I just read a great essay by Jonathan Sacks regarding how to defeat religious violence. It is a great essay.

The essay discusses the role religion plays in wars and conflict, why religion should not play a role, and what would need to happen for it to stop. Moreover, it also touches on how advances in technology, the free market, and the democratic state enable us to make great achievements, but they do not help answer the 3 basic questions of a reflective individual:

1. Who am I?
2. Why am I here?
3. How then shall I live?

Can you answer these three questions? I am almost 40 years old, and I think I could answer two of the questions, but the second one has me most stumped and always has. I have always believed every individual has a specific role in his or her life. I believe that until that role is realized/fulfilled we have more protection than after our role is completed. I have had several instances in my life that could have ended my life early. The most noticeable was when I was 19, I fell 18 feet off of a ladder, and landed on my head and neck first on a commercial concrete floor. The accident should have killed me, or at least given me injuries that would have dramatically altered how I could live. Instead I recovered fairly quickly with limited problems, and I live a normal life. I figured my purpose had yet to be fulfilled and so I was spared/protected. As much as I want to know my purpose, it is because of my belief/theory, that I have never been in a real hurry to find out. Fear plays a funny role in my life I guess.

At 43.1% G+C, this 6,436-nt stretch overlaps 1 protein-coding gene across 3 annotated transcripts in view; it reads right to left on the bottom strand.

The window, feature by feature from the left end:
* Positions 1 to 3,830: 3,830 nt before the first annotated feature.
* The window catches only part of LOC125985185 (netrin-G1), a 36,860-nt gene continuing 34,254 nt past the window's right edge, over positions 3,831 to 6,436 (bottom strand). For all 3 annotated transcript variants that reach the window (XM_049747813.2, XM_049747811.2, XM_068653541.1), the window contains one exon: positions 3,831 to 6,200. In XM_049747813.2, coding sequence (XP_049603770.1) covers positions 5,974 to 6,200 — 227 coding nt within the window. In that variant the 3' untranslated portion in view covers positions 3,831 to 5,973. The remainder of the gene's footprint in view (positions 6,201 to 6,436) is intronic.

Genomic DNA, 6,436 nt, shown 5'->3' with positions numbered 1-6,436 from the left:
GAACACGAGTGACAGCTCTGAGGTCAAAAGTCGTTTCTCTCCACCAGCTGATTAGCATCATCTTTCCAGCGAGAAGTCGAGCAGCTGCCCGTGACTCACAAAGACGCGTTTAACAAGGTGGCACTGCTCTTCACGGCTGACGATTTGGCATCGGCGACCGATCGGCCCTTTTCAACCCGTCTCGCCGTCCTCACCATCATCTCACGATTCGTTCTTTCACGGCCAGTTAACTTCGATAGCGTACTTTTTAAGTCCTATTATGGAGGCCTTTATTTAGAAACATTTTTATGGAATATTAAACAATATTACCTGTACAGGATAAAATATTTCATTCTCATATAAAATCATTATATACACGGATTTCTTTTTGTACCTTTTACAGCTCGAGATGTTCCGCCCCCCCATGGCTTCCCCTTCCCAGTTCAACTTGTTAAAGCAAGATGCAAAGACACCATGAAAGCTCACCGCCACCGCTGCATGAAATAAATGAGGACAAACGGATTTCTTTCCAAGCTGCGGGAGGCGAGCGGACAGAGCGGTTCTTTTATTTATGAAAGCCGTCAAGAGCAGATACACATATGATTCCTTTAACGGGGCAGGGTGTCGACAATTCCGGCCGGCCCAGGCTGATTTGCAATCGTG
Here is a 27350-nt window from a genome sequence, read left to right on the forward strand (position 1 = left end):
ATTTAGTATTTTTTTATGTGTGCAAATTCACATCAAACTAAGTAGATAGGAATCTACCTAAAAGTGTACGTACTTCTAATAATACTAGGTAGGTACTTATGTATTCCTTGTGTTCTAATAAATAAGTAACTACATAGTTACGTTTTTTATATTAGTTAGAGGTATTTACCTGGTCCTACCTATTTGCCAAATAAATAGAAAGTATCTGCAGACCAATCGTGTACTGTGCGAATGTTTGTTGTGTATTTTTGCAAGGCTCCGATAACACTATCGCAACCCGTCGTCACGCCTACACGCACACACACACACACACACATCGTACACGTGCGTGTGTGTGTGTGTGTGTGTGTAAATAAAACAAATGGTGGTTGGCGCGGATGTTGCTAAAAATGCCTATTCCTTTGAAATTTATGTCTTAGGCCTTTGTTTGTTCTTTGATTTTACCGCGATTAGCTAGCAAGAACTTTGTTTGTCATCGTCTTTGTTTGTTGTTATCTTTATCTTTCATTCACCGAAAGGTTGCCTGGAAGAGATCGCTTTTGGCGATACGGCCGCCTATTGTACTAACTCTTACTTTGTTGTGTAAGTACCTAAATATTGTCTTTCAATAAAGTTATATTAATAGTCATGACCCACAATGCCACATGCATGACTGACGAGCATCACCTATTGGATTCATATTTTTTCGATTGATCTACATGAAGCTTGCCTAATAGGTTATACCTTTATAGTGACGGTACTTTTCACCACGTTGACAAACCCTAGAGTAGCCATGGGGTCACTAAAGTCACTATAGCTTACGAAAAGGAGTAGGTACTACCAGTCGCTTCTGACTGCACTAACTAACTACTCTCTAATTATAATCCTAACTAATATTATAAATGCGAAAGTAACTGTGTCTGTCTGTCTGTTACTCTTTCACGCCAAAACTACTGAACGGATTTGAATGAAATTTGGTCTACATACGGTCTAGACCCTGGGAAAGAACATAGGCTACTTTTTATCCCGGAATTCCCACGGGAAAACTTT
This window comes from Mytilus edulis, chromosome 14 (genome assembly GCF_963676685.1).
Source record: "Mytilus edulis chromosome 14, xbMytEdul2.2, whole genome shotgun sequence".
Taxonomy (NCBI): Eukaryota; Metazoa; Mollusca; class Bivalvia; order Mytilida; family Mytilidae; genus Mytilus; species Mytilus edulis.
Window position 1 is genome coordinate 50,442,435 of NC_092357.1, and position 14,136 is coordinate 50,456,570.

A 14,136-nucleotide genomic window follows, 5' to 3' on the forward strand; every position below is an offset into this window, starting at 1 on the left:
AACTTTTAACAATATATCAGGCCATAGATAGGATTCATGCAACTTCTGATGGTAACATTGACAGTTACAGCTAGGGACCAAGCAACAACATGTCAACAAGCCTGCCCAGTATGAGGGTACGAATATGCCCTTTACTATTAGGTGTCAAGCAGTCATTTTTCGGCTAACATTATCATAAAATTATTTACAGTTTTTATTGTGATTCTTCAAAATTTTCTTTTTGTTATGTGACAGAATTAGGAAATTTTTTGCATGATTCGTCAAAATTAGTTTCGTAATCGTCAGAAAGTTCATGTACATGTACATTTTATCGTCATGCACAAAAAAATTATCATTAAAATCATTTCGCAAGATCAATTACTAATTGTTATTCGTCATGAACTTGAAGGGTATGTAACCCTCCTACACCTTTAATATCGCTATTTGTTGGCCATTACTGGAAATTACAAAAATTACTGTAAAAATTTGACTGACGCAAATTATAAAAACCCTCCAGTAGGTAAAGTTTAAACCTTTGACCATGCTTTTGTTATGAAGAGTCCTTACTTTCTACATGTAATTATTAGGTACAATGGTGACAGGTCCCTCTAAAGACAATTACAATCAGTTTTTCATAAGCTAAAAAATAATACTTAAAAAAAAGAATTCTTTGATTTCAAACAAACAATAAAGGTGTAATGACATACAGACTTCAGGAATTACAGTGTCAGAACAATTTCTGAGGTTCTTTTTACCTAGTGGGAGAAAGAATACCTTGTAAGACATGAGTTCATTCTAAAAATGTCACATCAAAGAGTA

I do not like the hatred and violence social media helps to spread, and it has made me resent social media far more than I appreciate it. The political BS is exhausting and provides no benefit to my life, but blocking it all has been impossible. It is tough to find posts about love, peace and community when it is often buried by the negativity that seems to take precedence in what people choose to share. The only role any of us can play to change social media’s purpose is to share what we would like to read, or what we would appreciate someone saying about us.

The essay is fascinating and that is why I am posting a link here . Jonathan Sacks offered clear writing about religion without the “I’m right and you are wrong” mentality that too often litters the teachings of faith, and allows wars to be fought in the name of it. Even if some disagree with his interpretations of religions – the overall picture is tough to deny. It was originally posted in the Wall Street Journal, but I am not a paid subscriber so I couldn’t read it. Luckily, after some digging, I found where is was posted without needing a subscription.